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Author Topic: Tropical Mushroom Cultivation  (Read 171 times)

ericalynne

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Tropical Mushroom Cultivation
« on: October 16, 2017, 08:07:53 AM »
I have 20 acres of downed trees, many of them oaks; it occurred to me that perhaps I could get some benefit out of Irma by cultivating edible mushrooms. I have done some googling. According to various sources, shiitake (Lentinula edodes.)  is actually from southeast Asia and there are warm weather strains. Also there is a warm species of Pleurotis pulmonarius that will grow on sweet bay, which is the other downed tree in abundance on my property.

I am wondering if anyone on this forum has been growing mushrooms in a tropical or subtropical environment?

Erica

Chupa King

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Re: Tropical Mushroom Cultivation
« Reply #1 on: October 16, 2017, 01:44:23 PM »
Do it. Use the resources around you.

I often eat our native fungi, they are very tasty. I had plugs sent to me from the mainland but they never really worked. We had then growing in bags for awhile but once we tried to introduce them outside they didn't survive.






Wild Oyster I believe...
Biodiversity is key.

Future

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Re: Tropical Mushroom Cultivation
« Reply #2 on: October 17, 2017, 06:01:42 PM »
Do it. Use the resources around you.

I often eat our native fungi, they are very tasty. I had plugs sent to me from the mainland but they never really worked. We had then growing in bags for awhile but once we tried to introduce them outside they didn't survive.






Wild Oyster I believe...

Believe and mushrooms don't go together.  Many have died this way.  Get plugs or spawn and be sure.

Chupa King

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Re: Tropical Mushroom Cultivation
« Reply #3 on: October 17, 2017, 07:16:49 PM »
Sure. Why dont you go ahead and send me some plugs?

My wife has a degree in Mycology. I think I know which ones will kill me or make me terribly sick.
Biodiversity is key.

ericalynne

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Re: Tropical Mushroom Cultivation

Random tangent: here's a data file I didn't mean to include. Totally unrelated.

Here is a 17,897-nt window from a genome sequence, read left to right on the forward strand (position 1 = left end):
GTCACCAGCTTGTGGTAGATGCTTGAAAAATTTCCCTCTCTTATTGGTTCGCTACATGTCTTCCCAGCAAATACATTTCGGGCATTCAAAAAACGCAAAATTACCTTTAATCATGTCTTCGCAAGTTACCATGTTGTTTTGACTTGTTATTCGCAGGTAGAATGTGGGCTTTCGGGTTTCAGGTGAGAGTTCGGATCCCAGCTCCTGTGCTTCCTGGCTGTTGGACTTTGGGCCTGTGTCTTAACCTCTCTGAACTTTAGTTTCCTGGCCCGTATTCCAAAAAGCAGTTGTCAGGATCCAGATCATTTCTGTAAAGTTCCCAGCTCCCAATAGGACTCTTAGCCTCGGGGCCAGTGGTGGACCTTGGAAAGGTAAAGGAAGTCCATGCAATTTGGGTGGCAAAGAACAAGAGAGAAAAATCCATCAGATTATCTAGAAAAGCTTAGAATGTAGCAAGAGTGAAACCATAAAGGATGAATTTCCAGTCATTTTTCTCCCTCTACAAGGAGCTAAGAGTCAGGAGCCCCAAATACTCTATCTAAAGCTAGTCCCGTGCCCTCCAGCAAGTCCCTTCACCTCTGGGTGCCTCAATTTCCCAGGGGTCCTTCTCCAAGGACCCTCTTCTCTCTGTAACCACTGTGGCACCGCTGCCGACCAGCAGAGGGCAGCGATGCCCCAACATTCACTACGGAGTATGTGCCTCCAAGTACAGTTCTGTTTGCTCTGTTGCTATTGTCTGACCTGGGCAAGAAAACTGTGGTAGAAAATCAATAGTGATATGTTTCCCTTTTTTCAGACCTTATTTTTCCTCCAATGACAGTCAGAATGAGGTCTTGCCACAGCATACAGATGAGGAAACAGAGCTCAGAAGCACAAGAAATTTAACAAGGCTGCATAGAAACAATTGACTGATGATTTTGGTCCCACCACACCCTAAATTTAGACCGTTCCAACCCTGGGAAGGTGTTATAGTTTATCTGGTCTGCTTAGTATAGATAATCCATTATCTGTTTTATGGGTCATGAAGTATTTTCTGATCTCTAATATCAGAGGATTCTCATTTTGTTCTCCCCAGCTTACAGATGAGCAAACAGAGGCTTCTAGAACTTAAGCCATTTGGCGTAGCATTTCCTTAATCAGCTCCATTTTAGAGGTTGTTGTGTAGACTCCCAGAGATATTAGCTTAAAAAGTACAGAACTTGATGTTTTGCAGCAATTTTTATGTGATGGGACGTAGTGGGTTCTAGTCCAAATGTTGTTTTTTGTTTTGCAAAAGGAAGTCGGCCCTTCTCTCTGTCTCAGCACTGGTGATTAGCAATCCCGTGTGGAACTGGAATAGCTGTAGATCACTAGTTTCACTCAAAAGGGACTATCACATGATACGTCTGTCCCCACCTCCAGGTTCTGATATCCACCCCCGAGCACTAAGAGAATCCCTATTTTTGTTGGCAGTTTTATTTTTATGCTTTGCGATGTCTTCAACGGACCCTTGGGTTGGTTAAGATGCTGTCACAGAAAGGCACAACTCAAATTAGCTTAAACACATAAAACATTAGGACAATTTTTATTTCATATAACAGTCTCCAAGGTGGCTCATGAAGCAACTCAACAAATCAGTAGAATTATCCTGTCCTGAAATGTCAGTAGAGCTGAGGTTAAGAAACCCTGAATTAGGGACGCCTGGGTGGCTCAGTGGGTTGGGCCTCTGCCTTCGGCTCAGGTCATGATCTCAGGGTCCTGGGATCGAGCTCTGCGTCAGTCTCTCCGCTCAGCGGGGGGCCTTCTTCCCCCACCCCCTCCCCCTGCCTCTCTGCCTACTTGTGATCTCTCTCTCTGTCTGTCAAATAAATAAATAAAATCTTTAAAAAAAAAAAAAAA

« Reply #4 on: October 18, 2017, 06:24:07 AM »
Collecting wild edible mushrooms is a whole different topic from cultivating mushrooms, just like foraging for wild herbs is different from a garden.

So while collecting edible wild mushrooms is interesting and tasty for some, and quite risky for others, what I am really interested in is if anyone is actually cultivating known edible mushrooms. It looks quite doable and I plan to go ahead. I am just wondering if anyone here has first hand knowledge. Googling will show that internationally, there are people cultivating mushrooms on a commercial level.

So I'll keep this thread going for a bit and see if anyone responds.

Erica

nullzero

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Re: Tropical Mushroom Cultivation
« Reply #5 on: October 18, 2017, 01:26:37 PM »
Oak is really good wood for cultivating most mushrooms. What you want to do is cut up the oak tree into smaller logs. Then have the logs dry out a bit. Then order plugs online or saw dust from a fungi source that specializes in edible southeast U.S. strains. Drill holes into the dried out logs and insert the plugs/saw dust. Cap off the holes then soak the log in water overnight. Take out log and place in shaded moist area in the yard. Mushrooms should spawn soon after if the temps and humidity are right for the fungi strain.
Grow mainly fruits, vegetables, and herbs.

Daintree

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Re: Tropical Mushroom Cultivation
« Reply #6 on: October 28, 2017, 11:09:04 AM »
I grow tropical oyster mushrooms in my greenhouse. There are a number of varieties that grow very well on logs.  Get in touch with Tradd and Olga Cotter at Mushroom Mountain in S Carolina. They sell really excellent spawn in both plug and sawdust form, depending on what you are getting, and their website is chock full of a huge amount of cultivation info. 

Carolyn

 

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